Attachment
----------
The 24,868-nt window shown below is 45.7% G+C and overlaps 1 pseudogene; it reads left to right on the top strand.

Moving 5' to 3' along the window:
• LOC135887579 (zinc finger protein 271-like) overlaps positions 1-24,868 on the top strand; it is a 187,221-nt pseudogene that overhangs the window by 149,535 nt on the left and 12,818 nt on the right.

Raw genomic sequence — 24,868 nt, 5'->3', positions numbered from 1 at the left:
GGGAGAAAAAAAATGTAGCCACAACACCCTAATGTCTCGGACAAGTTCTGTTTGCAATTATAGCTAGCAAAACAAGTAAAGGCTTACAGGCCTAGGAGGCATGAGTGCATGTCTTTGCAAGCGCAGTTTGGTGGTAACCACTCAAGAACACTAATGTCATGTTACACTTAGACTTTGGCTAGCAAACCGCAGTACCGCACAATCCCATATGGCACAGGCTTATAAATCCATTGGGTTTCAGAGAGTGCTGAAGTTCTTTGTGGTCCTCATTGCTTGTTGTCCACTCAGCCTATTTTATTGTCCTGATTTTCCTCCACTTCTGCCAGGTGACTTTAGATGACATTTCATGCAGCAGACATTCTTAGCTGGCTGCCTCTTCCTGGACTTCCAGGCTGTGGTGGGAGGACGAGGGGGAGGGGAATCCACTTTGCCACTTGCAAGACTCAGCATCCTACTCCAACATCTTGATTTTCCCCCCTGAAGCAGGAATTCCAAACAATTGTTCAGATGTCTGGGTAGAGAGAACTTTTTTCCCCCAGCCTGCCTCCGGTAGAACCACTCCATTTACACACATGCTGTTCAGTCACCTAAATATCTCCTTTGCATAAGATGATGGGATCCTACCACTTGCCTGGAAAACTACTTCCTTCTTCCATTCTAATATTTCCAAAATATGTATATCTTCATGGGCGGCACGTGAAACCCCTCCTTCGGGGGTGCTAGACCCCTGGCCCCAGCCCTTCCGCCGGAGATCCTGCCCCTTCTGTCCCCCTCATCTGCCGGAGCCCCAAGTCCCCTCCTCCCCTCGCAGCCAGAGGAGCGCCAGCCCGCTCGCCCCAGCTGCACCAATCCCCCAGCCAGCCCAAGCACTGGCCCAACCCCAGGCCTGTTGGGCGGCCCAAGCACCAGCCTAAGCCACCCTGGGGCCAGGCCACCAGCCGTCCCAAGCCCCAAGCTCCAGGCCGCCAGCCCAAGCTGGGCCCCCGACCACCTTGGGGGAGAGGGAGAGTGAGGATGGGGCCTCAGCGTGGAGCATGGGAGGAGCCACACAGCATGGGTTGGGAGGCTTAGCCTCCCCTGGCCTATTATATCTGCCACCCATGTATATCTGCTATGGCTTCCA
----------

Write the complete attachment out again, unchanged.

The 24,868-nt window shown below is 45.7% G+C and overlaps 1 pseudogene; it reads left to right on the top strand.

Moving 5' to 3' along the window:
• LOC135887579 (zinc finger protein 271-like) overlaps positions 1-24,868 on the top strand; it is a 187,221-nt pseudogene that overhangs the window by 149,535 nt on the left and 12,818 nt on the right.

Raw genomic sequence — 24,868 nt, 5'->3', positions numbered from 1 at the left:
GGGAGAAAAAAAATGTAGCCACAACACCCTAATGTCTCGGACAAGTTCTGTTTGCAATTATAGCTAGCAAAACAAGTAAAGGCTTACAGGCCTAGGAGGCATGAGTGCATGTCTTTGCAAGCGCAGTTTGGTGGTAACCACTCAAGAACACTAATGTCATGTTACACTTAGACTTTGGCTAGCAAACCGCAGTACCGCACAATCCCATATGGCACAGGCTTATAAATCCATTGGGTTTCAGAGAGTGCTGAAGTTCTTTGTGGTCCTCATTGCTTGTTGTCCACTCAGCCTATTTTATTGTCCTGATTTTCCTCCACTTCTGCCAGGTGACTTTAGATGACATTTCATGCAGCAGACATTCTTAGCTGGCTGCCTCTTCCTGGACTTCCAGGCTGTGGTGGGAGGACGAGGGGGAGGGGAATCCACTTTGCCACTTGCAAGACTCAGCATCCTACTCCAACATCTTGATTTTCCCCCCTGAAGCAGGAATTCCAAACAATTGTTCAGATGTCTGGGTAGAGAGAACTTTTTTCCCCCAGCCTGCCTCCGGTAGAACCACTCCATTTACACACATGCTGTTCAGTCACCTAAATATCTCCTTTGCATAAGATGATGGGATCCTACCACTTGCCTGGAAAACTACTTCCTTCTTCCATTCTAATATTTCCAAAATATGTATATCTTCATGGGCGGCACGTGAAACCCCTCCTTCGGGGGTGCTAGACCCCTGGCCCCAGCCCTTCCGCCGGAGATCCTGCCCCTTCTGTCCCCCTCATCTGCCGGAGCCCCAAGTCCCCTCCTCCCCTCGCAGCCAGAGGAGCGCCAGCCCGCTCGCCCCAGCTGCACCAATCCCCCAGCCAGCCCAAGCACTGGCCCAACCCCAGGCCTGTTGGGCGGCCCAAGCACCAGCCTAAGCCACCCTGGGGCCAGGCCACCAGCCGTCCCAAGCCCCAAGCTCCAGGCCGCCAGCCCAAGCTGGGCCCCCGACCACCTTGGGGGAGAGGGAGAGTGAGGATGGGGCCTCAGCGTGGAGCATGGGAGGAGCCACACAGCATGGGTTGGGAGGCTTAGCCTCCCCTGGCCTATTATATCTGCCACCCATGTATATCTGCTATGGCTTCCA